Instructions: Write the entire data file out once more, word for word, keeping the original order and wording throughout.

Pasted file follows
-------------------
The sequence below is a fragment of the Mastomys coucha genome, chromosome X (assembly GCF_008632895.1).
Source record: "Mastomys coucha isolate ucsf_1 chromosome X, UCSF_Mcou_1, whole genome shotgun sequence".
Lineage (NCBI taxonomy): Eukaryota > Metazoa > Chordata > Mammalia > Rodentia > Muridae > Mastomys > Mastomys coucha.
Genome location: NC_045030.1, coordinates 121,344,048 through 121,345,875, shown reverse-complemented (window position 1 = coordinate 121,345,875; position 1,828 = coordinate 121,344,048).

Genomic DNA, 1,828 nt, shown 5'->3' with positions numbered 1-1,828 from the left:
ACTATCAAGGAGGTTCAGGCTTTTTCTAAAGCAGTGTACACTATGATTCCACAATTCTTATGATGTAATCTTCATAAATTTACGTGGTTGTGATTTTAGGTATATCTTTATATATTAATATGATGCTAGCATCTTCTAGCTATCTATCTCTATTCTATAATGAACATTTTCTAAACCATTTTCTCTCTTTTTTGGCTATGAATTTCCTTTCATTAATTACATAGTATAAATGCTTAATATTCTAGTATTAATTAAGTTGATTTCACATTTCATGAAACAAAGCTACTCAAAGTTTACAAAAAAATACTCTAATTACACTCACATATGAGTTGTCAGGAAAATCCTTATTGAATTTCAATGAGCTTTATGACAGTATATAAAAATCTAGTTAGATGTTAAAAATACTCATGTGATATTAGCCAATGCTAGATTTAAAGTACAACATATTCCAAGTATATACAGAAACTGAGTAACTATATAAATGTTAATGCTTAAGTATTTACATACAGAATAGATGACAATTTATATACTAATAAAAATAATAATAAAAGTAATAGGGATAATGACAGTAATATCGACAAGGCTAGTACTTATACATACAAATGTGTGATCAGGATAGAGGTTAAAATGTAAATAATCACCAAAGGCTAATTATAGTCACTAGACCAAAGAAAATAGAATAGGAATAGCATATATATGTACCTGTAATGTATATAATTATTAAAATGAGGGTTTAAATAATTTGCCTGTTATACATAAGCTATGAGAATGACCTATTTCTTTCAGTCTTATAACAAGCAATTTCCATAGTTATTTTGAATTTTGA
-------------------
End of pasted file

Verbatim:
The sequence below is a fragment of the Mastomys coucha genome, chromosome X (assembly GCF_008632895.1).
Source record: "Mastomys coucha isolate ucsf_1 chromosome X, UCSF_Mcou_1, whole genome shotgun sequence".
Lineage (NCBI taxonomy): Eukaryota > Metazoa > Chordata > Mammalia > Rodentia > Muridae > Mastomys > Mastomys coucha.
Genome location: NC_045030.1, coordinates 121,344,048 through 121,345,875, shown reverse-complemented (window position 1 = coordinate 121,345,875; position 1,828 = coordinate 121,344,048).

Genomic DNA, 1,828 nt, shown 5'->3' with positions numbered 1-1,828 from the left:
ACTATCAAGGAGGTTCAGGCTTTTTCTAAAGCAGTGTACACTATGATTCCACAATTCTTATGATGTAATCTTCATAAATTTACGTGGTTGTGATTTTAGGTATATCTTTATATATTAATATGATGCTAGCATCTTCTAGCTATCTATCTCTATTCTATAATGAACATTTTCTAAACCATTTTCTCTCTTTTTTGGCTATGAATTTCCTTTCATTAATTACATAGTATAAATGCTTAATATTCTAGTATTAATTAAGTTGATTTCACATTTCATGAAACAAAGCTACTCAAAGTTTACAAAAAAATACTCTAATTACACTCACATATGAGTTGTCAGGAAAATCCTTATTGAATTTCAATGAGCTTTATGACAGTATATAAAAATCTAGTTAGATGTTAAAAATACTCATGTGATATTAGCCAATGCTAGATTTAAAGTACAACATATTCCAAGTATATACAGAAACTGAGTAACTATATAAATGTTAATGCTTAAGTATTTACATACAGAATAGATGACAATTTATATACTAATAAAAATAATAATAAAAGTAATAGGGATAATGACAGTAATATCGACAAGGCTAGTACTTATACATACAAATGTGTGATCAGGATAGAGGTTAAAATGTAAATAATCACCAAAGGCTAATTATAGTCACTAGACCAAAGAAAATAGAATAGGAATAGCATATATATGTACCTGTAATGTATATAATTATTAAAATGAGGGTTTAAATAATTTGCCTGTTATACATAAGCTATGAGAATGACCTATTTCTTTCAGTCTTATAACAAGCAATTTCCATAGTTATTTTGAATTTTGA